WASHINGTON -- Top Republicans said Sunday they'll move quickly to enact a new health care law, but they won't say how long that might take or what might replace President Barack Obama's version.
Questions surrounding the future GOP plan have unnerved key parts of the health care industry, including hospitals and insurers that have warned Congress against uncertainty.
"We will be replacing it rapidly after repealing it," said Senate Majority Leader Mitch McConnell, R-Ky. He declined to provide a more specific timeline.
The 2010 health law, which passed without Republican votes, became a lightning rod in U.S. politics. President-elect Donald Trump campaigned on a promise to repeal it. Congressional Republicans are in agreement it should be replaced.
But they're at odds over how to do it, particularly over how to pay for popular provisions, including coverage for pre-existing conditions and the ability for parents to keep children on their plans until age 26.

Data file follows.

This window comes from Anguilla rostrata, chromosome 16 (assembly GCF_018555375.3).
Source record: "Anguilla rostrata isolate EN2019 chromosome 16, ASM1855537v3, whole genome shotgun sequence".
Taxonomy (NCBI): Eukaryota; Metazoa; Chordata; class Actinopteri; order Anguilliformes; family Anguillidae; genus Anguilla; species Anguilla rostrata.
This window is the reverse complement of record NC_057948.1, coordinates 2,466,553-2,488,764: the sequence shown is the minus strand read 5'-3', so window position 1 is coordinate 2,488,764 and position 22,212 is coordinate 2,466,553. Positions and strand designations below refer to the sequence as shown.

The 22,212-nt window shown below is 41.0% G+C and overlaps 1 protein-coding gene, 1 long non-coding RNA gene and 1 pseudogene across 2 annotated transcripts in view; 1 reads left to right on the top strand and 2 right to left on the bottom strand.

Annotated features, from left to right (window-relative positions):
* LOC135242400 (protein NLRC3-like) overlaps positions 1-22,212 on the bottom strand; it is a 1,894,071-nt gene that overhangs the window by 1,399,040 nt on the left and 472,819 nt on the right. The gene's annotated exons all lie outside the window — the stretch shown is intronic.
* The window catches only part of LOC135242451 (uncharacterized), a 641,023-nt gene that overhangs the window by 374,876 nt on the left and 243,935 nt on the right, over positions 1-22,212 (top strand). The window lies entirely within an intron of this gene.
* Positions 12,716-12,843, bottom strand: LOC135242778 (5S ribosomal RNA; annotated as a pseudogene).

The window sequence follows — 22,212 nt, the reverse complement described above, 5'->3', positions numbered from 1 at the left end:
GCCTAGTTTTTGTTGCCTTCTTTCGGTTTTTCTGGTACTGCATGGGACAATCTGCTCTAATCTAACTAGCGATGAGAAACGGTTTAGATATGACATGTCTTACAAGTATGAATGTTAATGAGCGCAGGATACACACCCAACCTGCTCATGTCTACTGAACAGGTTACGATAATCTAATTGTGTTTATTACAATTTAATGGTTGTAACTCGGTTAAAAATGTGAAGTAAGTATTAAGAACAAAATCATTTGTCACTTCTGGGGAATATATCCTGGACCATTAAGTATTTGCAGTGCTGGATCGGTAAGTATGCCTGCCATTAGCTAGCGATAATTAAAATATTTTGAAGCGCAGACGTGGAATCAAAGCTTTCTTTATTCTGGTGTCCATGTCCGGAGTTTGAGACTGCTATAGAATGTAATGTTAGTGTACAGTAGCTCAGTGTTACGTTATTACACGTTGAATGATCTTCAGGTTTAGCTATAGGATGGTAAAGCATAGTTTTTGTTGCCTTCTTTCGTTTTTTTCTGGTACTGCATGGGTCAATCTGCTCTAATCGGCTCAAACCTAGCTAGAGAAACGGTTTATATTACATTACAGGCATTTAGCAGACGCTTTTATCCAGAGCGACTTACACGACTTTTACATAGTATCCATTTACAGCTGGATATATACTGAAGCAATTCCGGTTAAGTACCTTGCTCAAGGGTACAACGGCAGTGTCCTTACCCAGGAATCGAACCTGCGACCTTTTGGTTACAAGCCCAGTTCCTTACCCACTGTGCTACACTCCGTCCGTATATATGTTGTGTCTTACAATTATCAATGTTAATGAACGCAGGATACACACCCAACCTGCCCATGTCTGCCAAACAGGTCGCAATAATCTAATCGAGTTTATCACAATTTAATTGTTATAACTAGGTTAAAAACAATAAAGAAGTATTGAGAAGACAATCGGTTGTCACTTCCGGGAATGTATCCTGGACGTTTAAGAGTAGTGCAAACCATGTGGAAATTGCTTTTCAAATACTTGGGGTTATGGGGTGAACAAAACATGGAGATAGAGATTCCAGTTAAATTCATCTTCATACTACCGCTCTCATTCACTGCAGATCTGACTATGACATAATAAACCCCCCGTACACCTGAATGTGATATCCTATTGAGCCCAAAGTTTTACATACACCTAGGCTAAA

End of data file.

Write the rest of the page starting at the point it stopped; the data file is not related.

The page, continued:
A key GOP focus has been to do away with the individual mandate requirement that all Americans have insurance or pay a fine. But absent that requirement, insurers have warned it's not financially viable to force them to accept people with existing medical problems.
Another concern for some GOP lawmakers is scrapping a law that's covered 20 million people without offering them an alternative.
GOP Sen. Rand Paul of Kentucky tweeted late Friday that he spoke with Trump and that the president-elect "fully supports" a repeal only when there's a viable substitute.
McConnell said the first step will come this week, when the Senate will vote to repeal the law. With GOP majorities in both the House and Senate after the November election, the repeal bill is expected to pass both chambers before reaching Trump, who takes office Jan. 20.